Saab themselves will be holding some independence celebrations later this month. They’ve included a brief note to this effect on their Saab Media Events site, but with no details available yet. I’ll keep you posted.
In the meantime, others are also getting together to re-enact their Saab Support Convoys from last year, and celebrate a year of independence for Saab.
This is the Saab Support Convoy image from Tolga, Norway, from last year. They had around 20 people there at that time, in 11 vehicles.
They’ve done pretty well to almost match that again this year, with eight car loads turning up to celebrate, including a few of the small town’s youngest residents:
Photos: Ola R
From Svein B, in Tolga……
Some of the Saab-people in Tolga, Norway held a little Saab Independence event on January 20th to celebrate Saab’s being on it’s own feet again.
Tolga is a little place with just 1700 inhabitans, but we still had eight cars meeting up this afternoon. At last years Save Saab event in Tolga, even more people met up with their cars.
As you can see on the pictures, some of the future Saabowners followed the meeting 🙂 We had a most enjoyable evening at the nostalgia-cofee (Caltex) at the local gas-station.
Amongst the cars we had a 76′ 99 GL, two 9000 A50’s, a former embassy-owned 9000 CDE, three 9-5 estates and a 9-3 SS. Saab is the perfect car for where we live (amongst the coldest places in Norway with a long winter) and the Saab-owners here seem to be very proud of and happy with their cars, as Saab people very often tend to be.
Local media met up and wrote in the newspaper about the event.
It’s always great to see people getting together in different places around the world and I think we might see a bit more of that in February as Saab’s first Independence Day comes around.
Radulf Jetter runs Soonteam, a corporate culture and design business in Germany.
He’s also a big Saab supporter, working with local Saab dealers in his area around Münchwald. As well as SoonTeam, he also runs a Saab support effort called SoonSaab.
Radulf has sent over some brochures his company has put together recently. Click to enlarge:
The soonsaab real life ad campaign: We recently produced 7 highclass tourism catalogs with validities from one up to three years. In each of these catalogs we have integrated an independent Saab ad which leads to soonsaab.com (and soonsaab.com leads to saab.de … etc). These catalogs are published with a total print run of 150,000 copies. They contain absolutely no other third-party advertisements. One of those small steps to bring back Saab into the minds of German buyers. (Saab Germany got info in advance.)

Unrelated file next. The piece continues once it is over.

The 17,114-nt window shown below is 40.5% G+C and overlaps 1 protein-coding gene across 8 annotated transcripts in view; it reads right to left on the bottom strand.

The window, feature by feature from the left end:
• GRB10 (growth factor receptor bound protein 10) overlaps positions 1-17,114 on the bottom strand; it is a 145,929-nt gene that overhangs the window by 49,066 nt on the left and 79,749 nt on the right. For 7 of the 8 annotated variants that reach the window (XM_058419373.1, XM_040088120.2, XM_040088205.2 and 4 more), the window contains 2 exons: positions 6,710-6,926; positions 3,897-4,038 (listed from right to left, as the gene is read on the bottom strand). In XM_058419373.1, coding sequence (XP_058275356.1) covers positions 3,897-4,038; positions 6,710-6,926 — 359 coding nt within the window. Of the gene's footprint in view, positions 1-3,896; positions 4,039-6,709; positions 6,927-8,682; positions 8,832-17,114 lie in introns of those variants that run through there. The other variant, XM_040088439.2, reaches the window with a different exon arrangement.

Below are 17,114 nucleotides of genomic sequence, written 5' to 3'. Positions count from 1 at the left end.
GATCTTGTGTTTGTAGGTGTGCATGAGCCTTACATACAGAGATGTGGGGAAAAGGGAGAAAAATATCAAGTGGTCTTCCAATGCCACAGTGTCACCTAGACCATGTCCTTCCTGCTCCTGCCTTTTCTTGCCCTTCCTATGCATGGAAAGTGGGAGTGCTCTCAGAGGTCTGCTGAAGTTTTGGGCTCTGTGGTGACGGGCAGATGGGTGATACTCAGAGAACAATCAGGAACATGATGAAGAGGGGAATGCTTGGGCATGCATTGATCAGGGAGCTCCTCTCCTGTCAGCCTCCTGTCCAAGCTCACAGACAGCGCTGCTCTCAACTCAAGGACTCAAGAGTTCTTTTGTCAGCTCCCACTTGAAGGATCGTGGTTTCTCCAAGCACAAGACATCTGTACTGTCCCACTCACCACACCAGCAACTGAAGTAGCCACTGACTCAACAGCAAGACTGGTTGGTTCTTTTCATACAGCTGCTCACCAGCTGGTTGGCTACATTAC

Radulf’s support hasn’t been limited to his field of expertise…..
Each customer of Soonteam cc received a (Brekina scale model) Saab 96 as a Christmas gift and an offer for an extremely cool Saab deal: If he buys a new Saab before the end of March, he gets “Schwacke Listenpreis” (= official German pricelist of used cars) for his used car plus 5,000 Euro in addition + Soonteam work worth 500 Euro.
….and it doesn’t stop there, either. Check out the new addition to the SoonTeam driveway:
Radulf was also very connected into the RescueSaab campaign back in 2009, so this isn’t a one-off thing for him.
That’s what anyone would call going above and beyond the call.
Time for the annual “eat lamb on Australia Day” ad…… and this year, all of Europe is invited to shed it’s UnAustralianism and join us.
The Saab Independence commemoration in Dallas has been run and DONE!
There’s a great photo gallery here. Wonderful to see people getting together to celebrate.
I’ve written before on Bob Lutz’s tirades against beancounters at GM and the need to build the best product a company possibly can.
GM’s most recent products have benefitted from this approach. As much as I dislike Cadillacs, the new CTS range has received rave reviews and much of it is down to this commitment to quality of design and execution.
Autoblog have a great post from John McElroy today, talking about a secret weapon that Lutz employed in developing these cars – a group of motoring journalists.
It’s a very worthwhile read. Maybe Saab should get some British journos on the phone….
This is a great photo, dug up from some US national archives by Hemmings.
I took the car in yesterday for a quick look because there was an unexplained noise in the front end. Turned out to be just a front end brace that needed tightening and the difference it’s made with that brace properly torqued is just fantastic.
The work should be finished on Tuesday and I can’t wait!
Whilst it’s a low-key affair in 2011, Saab clubs and other groups around the world continue to gather. They celebrate the convoys they embarked on a year ago, as well as the re-birth of the brand they enjoy.
One such meeting happened in Israel last weekend, with the Saab Club there remembered last years (absolutely fantastic) convoy, as well as hearing about the future of Saab in general, and in Israel in particular.
The group was a bit smaller than last year’s convoy, but were eager to hear about the new 9-5 SportCombi and Saab’s future. All considered the anniversary an important milestone for Saab.
Great to see the Saab fans in Israel get together again (the pics from the convoy last year are really worth a look). My thanks to Oren for the update.